The locals are unmoved by Rome while it seduces tourists’ wonder-filled eyes. The soft, suffused and melancholic light of autumn envelops the city. Teresa has let herself go in the River Tiber and her daughter Virginia is looking for her, retracing timeless trajectories in the heart of the city, its river and its waters. Rome is transfigured in Amor, the “planet of the cure”, in a magical dimension as past, present and future mix in an aching and enchanting fresco. The Rome of the river and water is tangled with those of the labyrinths of the mind, of the deep bonds woven by art and of that which never dies.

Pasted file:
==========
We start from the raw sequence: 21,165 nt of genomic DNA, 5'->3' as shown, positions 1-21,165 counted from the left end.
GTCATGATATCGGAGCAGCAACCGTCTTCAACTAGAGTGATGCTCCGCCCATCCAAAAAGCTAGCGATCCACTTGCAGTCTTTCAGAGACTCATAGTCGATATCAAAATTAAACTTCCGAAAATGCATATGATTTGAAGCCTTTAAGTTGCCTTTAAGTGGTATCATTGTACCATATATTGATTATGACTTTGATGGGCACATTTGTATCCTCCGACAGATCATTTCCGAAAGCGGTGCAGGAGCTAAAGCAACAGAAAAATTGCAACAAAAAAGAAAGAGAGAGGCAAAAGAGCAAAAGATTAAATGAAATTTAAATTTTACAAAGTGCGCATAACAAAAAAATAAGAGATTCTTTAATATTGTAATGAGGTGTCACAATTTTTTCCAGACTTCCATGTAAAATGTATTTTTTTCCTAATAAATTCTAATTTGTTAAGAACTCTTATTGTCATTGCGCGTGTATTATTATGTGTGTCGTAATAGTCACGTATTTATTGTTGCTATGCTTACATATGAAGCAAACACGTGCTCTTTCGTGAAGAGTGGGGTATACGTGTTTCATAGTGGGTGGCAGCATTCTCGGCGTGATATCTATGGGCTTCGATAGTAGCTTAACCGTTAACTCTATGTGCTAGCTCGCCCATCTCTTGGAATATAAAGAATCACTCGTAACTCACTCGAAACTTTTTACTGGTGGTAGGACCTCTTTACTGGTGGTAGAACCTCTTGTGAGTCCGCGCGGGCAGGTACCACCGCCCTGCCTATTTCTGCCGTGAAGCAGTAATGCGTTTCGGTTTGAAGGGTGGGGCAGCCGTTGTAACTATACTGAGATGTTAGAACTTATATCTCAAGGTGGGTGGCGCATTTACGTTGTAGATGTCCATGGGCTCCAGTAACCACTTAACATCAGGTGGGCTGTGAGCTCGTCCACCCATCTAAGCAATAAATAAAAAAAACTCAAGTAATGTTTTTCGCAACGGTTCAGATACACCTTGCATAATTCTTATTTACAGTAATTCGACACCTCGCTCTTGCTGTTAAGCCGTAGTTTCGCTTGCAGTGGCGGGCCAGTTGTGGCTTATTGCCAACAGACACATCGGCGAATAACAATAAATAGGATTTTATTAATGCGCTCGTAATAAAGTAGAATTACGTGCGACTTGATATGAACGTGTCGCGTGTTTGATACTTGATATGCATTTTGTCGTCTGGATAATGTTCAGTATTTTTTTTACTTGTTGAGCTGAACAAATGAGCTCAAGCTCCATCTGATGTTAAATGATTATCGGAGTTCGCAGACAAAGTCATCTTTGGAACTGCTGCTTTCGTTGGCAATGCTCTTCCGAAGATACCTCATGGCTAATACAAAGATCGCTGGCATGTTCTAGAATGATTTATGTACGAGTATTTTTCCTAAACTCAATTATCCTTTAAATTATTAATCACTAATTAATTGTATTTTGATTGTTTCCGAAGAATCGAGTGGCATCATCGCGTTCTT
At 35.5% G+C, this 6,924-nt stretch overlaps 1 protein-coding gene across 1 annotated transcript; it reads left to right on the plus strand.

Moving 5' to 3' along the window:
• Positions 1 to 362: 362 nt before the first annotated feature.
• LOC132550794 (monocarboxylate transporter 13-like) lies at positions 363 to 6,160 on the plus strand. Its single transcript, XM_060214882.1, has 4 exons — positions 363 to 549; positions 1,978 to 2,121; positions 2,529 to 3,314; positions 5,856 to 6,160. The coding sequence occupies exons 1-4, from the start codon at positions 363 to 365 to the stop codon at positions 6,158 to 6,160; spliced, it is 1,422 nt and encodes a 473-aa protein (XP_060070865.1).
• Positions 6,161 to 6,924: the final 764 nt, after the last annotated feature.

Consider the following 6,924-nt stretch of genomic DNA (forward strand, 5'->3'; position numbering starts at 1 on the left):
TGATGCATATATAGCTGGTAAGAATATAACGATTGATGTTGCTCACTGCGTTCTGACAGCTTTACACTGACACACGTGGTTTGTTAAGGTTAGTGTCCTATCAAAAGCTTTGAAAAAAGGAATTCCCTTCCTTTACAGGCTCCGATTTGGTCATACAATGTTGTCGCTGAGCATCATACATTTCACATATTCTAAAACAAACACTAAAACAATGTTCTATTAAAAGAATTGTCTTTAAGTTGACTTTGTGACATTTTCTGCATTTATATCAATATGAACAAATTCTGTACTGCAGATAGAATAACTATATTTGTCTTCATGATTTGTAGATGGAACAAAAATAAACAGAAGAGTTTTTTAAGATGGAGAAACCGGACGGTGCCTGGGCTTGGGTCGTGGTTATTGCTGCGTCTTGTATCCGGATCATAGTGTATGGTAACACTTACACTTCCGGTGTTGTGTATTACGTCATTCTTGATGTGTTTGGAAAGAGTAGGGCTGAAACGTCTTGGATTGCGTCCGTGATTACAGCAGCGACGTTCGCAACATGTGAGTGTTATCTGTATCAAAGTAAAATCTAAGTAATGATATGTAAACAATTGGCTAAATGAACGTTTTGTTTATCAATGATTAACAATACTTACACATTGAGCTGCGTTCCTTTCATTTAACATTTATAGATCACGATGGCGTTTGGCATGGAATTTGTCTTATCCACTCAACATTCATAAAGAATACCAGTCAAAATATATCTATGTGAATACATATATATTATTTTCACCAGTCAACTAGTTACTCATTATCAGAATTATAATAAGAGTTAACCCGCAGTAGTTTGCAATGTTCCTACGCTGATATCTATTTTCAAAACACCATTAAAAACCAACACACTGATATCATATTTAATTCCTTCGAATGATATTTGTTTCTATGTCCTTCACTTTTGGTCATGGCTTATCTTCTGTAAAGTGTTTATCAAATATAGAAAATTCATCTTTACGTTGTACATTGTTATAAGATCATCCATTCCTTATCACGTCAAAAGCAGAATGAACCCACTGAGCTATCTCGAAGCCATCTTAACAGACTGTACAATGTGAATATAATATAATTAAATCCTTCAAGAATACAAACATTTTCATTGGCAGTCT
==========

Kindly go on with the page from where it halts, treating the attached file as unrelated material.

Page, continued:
"I'll take care of you". How many times have we said these words to a mother, brother, daughter, lover. The question I have been asking myself since then, and which leads the film like a tightrope, lies precisely in its title, AMOR. Is there salvific love that makes us stand next to others no matter what happens? This is what I asked myself on the day of my mother Teresa's death. She was gone and I hadn't been able to stop her. And the depression, which bathed every corner of our existence like water, retreated, leaving mud and rubble. Perhaps this is what the citizens of Rome felt when they found themselves in front of their destroyed city, after the Second World War. The past was full of black holes and contradictions, but life called and we had to move on. I too understood that the only way to reach Teresa was to rebuild the fragments of her life, to put them close to each other like a restorer, emulating who had it done before me with the ruins of Rome and, in this way, make her appear again.